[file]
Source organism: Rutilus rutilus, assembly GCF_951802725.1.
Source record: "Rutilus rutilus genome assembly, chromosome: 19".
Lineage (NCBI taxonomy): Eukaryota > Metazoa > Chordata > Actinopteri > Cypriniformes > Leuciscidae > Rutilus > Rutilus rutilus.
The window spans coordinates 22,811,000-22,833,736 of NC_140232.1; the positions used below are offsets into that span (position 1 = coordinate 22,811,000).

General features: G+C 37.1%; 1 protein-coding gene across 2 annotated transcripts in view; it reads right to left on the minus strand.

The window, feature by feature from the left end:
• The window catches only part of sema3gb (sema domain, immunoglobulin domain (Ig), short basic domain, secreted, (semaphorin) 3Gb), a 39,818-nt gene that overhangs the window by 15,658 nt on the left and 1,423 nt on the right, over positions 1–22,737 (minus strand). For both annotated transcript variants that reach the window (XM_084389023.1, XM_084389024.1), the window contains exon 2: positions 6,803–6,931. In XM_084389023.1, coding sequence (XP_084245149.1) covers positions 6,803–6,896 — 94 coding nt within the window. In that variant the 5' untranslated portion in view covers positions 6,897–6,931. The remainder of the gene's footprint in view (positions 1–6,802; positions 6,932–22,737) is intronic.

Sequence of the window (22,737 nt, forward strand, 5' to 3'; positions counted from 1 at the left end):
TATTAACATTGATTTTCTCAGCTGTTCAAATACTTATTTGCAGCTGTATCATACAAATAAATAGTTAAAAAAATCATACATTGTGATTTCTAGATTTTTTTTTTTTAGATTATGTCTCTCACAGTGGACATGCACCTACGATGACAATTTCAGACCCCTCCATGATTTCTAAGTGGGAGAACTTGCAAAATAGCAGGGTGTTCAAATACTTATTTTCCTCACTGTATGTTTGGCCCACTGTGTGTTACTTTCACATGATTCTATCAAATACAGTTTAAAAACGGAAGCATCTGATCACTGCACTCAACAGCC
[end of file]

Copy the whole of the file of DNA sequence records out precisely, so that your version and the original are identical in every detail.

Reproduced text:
Source organism: Rutilus rutilus, assembly GCF_951802725.1.
Source record: "Rutilus rutilus genome assembly, chromosome: 19".
Lineage (NCBI taxonomy): Eukaryota > Metazoa > Chordata > Actinopteri > Cypriniformes > Leuciscidae > Rutilus > Rutilus rutilus.
The window spans coordinates 22,811,000-22,833,736 of NC_140232.1; the positions used below are offsets into that span (position 1 = coordinate 22,811,000).

General features: G+C 37.1%; 1 protein-coding gene across 2 annotated transcripts in view; it reads right to left on the minus strand.

The window, feature by feature from the left end:
• The window catches only part of sema3gb (sema domain, immunoglobulin domain (Ig), short basic domain, secreted, (semaphorin) 3Gb), a 39,818-nt gene that overhangs the window by 15,658 nt on the left and 1,423 nt on the right, over positions 1–22,737 (minus strand). For both annotated transcript variants that reach the window (XM_084389023.1, XM_084389024.1), the window contains exon 2: positions 6,803–6,931. In XM_084389023.1, coding sequence (XP_084245149.1) covers positions 6,803–6,896 — 94 coding nt within the window. In that variant the 5' untranslated portion in view covers positions 6,897–6,931. The remainder of the gene's footprint in view (positions 1–6,802; positions 6,932–22,737) is intronic.

Sequence of the window (22,737 nt, forward strand, 5' to 3'; positions counted from 1 at the left end):
TATTAACATTGATTTTCTCAGCTGTTCAAATACTTATTTGCAGCTGTATCATACAAATAAATAGTTAAAAAAATCATACATTGTGATTTCTAGATTTTTTTTTTTTAGATTATGTCTCTCACAGTGGACATGCACCTACGATGACAATTTCAGACCCCTCCATGATTTCTAAGTGGGAGAACTTGCAAAATAGCAGGGTGTTCAAATACTTATTTTCCTCACTGTATGTTTGGCCCACTGTGTGTTACTTTCACATGATTCTATCAAATACAGTTTAAAAACGGAAGCATCTGATCACTGCACTCAACAGCC